An Oklahoma teenager sees his mother gunned down, then becomes the quarry of a militia group in this page-turner-with-a-twist. Hidden in a log, Walker hears the shot and the falling body, peers through a knothole to see the corpse and the armed men who come to haul it away, then sets off, numbly but cautiously, through the Oklahoma woods toward the nearest town. Gilbert (Broken Chords, 1998) fills in the back story as he goes, but the life that Walker has made for himself over the ten years since he and his parents moved into the remote area has gone glimmering in the wake of his father David’s sudden revelation that he’s an undercover FBI agent sent to infiltrate the local “Soldiers of God.” Cover blown, the family had split up in an effort to escape—so where is David? Alive or also dead? The author tumbles together short chapters of current action with flashbacks and actual, ominous passages from recent books and articles about the militia movement, cranking up the suspense as Walker is injured, recaptured, then escapes, rescuing his father along the way. And then, Walker’s entire heroic flight is revealed as a trauma-induced hallucination, spun out over days of semi-comatose reaction to his mother’s murder. By the end, months after at least some of the Soldiers of God have been rounded up, he is just beginning to heal, and to forgive his dad. Focusing most closely on Walker’s mental state, the author only sketches out the individual characters of his captors (many of whom are neighbors or schoolmates), leaving a more distinct impression of their rhetoric and capacity for violence than their motivations. Still, readers will be hooked by the intensity of this nightmarish psychodrama. (Fiction. 11-15)

Pub Date: May 31, 2000

ISBN: 1-886910-11-1

Page Count: 168

Publisher: N/A

Review Posted Online: June 24, 2010

Kirkus Reviews Issue: June 1, 2000

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After Hitler appoints Bruno’s father commandant of Auschwitz, Bruno (nine) is unhappy with his new surroundings compared to the luxury of his home in Berlin. The literal-minded Bruno, with amazingly little political and social awareness, never gains comprehension of the prisoners (all in “striped pajamas”) or the malignant nature of the death camp. He overcomes loneliness and isolation only when he discovers another boy, Shmuel, on the other side of the camp’s fence. For months, the two meet, becoming secret best friends even though they can never play together. Although Bruno’s family corrects him, he childishly calls the camp “Out-With” and the Fuhrer “Fury.” As a literary device, it could be said to be credibly rooted in Bruno’s consistent, guileless characterization, though it’s difficult to believe in reality. The tragic story’s point of view is unique: the corrosive effect of brutality on Nazi family life as seen through the eyes of a naïf. Some will believe that the fable form, in which the illogical may serve the objective of moral instruction, succeeds in Boyle’s narrative; others will believe it was the wrong choice. Certain to provoke controversy and difficult to see as a book for children, who could easily miss the painful point. (Fiction. 12-14)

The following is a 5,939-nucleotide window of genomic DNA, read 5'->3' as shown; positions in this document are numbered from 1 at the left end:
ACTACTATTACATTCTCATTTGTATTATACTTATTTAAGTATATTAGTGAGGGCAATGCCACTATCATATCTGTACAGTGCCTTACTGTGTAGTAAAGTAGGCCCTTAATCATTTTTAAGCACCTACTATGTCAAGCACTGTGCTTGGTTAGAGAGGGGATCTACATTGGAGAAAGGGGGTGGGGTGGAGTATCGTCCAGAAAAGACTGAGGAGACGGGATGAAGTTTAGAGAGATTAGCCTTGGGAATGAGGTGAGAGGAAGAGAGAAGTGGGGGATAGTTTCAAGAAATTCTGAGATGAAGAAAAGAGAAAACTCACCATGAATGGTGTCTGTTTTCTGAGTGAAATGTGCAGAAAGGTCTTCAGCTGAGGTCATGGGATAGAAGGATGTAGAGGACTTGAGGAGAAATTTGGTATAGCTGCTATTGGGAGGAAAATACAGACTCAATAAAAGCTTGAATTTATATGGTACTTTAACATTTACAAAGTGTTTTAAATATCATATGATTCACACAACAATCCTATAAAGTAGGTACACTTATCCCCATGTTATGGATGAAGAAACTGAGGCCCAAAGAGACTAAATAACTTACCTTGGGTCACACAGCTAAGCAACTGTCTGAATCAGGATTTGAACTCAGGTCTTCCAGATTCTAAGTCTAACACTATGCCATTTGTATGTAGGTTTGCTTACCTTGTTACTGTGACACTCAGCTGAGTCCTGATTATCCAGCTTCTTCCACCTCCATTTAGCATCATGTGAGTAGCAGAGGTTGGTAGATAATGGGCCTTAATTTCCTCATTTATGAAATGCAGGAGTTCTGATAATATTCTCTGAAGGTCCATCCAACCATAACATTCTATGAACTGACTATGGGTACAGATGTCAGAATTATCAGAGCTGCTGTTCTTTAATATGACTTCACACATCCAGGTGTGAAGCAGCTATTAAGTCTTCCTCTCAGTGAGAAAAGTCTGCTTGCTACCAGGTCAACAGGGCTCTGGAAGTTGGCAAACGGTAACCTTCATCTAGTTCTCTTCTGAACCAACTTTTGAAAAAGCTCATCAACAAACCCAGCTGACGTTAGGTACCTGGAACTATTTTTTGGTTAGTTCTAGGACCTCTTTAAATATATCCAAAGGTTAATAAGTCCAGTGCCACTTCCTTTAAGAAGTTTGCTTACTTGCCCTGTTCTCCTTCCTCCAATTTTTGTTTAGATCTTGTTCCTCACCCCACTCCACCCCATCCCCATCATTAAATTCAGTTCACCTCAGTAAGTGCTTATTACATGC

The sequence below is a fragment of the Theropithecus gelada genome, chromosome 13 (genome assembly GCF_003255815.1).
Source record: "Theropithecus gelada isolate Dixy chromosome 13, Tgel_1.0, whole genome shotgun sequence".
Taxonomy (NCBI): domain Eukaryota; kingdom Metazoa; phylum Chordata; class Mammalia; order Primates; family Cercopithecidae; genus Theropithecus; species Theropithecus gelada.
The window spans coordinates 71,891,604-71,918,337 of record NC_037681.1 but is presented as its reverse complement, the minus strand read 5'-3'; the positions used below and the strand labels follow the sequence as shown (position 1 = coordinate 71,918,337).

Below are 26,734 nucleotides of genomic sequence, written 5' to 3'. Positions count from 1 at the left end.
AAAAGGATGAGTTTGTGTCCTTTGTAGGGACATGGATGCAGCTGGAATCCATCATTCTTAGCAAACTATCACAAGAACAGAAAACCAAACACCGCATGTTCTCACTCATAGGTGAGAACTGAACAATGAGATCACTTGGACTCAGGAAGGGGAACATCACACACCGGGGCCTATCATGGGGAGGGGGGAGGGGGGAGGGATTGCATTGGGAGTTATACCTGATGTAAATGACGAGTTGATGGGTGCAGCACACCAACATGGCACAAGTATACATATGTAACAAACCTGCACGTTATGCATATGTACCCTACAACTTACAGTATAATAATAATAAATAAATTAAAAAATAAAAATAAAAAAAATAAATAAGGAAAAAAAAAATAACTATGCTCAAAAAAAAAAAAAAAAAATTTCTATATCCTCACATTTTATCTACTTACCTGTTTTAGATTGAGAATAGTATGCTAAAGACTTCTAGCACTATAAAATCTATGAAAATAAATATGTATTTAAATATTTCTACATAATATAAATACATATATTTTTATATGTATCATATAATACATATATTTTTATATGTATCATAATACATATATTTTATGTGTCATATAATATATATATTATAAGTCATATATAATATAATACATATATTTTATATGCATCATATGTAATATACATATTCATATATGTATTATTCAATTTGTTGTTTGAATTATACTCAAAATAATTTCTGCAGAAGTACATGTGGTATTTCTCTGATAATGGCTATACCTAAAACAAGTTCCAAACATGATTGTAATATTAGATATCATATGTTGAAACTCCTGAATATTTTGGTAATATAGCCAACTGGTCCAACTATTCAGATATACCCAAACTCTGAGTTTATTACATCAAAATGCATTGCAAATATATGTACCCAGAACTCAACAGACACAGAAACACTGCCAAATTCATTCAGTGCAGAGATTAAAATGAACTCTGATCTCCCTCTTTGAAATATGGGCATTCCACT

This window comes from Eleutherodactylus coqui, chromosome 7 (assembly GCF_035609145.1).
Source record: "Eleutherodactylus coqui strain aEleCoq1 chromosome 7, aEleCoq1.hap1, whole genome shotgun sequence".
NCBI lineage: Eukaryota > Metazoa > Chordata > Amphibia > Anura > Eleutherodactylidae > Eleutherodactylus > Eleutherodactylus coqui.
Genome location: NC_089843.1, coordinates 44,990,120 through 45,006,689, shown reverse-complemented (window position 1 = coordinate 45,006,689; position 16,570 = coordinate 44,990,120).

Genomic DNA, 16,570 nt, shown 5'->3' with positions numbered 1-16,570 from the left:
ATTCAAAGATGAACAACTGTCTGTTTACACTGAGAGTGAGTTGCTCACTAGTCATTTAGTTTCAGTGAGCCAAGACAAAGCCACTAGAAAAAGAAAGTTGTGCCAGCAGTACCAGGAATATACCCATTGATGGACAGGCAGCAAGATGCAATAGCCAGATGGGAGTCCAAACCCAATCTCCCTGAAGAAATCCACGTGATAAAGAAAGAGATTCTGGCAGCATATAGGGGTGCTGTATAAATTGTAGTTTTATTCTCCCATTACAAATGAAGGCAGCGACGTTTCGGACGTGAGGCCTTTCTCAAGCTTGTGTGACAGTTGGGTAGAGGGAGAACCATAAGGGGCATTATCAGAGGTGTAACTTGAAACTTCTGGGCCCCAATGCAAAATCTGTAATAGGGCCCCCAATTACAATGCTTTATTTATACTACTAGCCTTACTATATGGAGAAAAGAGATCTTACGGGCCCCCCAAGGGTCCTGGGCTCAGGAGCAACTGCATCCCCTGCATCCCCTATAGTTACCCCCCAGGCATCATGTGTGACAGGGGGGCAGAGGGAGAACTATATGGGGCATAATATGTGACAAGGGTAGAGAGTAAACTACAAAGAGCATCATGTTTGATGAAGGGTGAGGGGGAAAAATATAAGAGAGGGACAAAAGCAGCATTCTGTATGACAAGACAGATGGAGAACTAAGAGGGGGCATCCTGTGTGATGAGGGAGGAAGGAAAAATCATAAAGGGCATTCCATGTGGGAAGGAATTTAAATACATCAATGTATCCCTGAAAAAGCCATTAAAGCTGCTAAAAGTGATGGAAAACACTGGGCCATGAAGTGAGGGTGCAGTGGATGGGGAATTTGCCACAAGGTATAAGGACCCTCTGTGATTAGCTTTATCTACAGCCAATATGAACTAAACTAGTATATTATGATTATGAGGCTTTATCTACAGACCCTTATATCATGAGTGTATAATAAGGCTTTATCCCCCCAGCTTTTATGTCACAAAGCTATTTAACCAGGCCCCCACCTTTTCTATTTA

Pub Date: Sept. 12, 2006

ISBN: 0-385-75106-0

Page Count: 224

Publisher: David Fickling/Random

Review Posted Online: May 20, 2010

Kirkus Reviews Issue: Aug. 15, 2006

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Sanderson (Legion, 2018, etc.) plainly had a ball with this nonstop, highflying opener, and readers will too.

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From the Skyward series , Vol. 1

Eager to prove herself, the daughter of a flier disgraced for cowardice hurls herself into fighter pilot training to join a losing war against aliens.

Plainly modeled as a cross between Katniss Everdeen and Conan the Barbarian (“I bathed in fires of destruction and reveled in the screams of the defeated. I didn’t get afraid”), Spensa “Spin” Nightshade leaves her previous occupation—spearing rats in the caverns of the colony planet Detritus for her widowed mother’s food stand—to wangle a coveted spot in the Defiant Defense Force’s flight school. Opportunities to exercise wild recklessness and growing skill begin at once, as the class is soon in the air, battling the mysterious Krell raiders who have driven people underground. Spensa, who is assumed white, interacts with reasonably diverse human classmates with varying ethnic markers. M-Bot, a damaged AI of unknown origin, develops into a comical sidekick: “Hello!...You have nearly died, and so I will say something to distract you from the serious, mind-numbing implications of your own mortality! I hate your shoes.” Meanwhile, hints that all is not as it seems, either with the official story about her father or the whole Krell war in general, lead to startling revelations and stakes-raising implications by the end. Stay tuned. Maps and illustrations not seen.

Sanderson (Legion, 2018, etc.) plainly had a ball with this nonstop, highflying opener, and readers will too. (Science fiction. 12-15)

Pub Date: Nov. 6, 2018

ISBN: 978-0-399-55577-0

Page Count: 528

Publisher: Delacorte

Review Posted Online: Sept. 30, 2018

Kirkus Reviews Issue: Oct. 15, 2018

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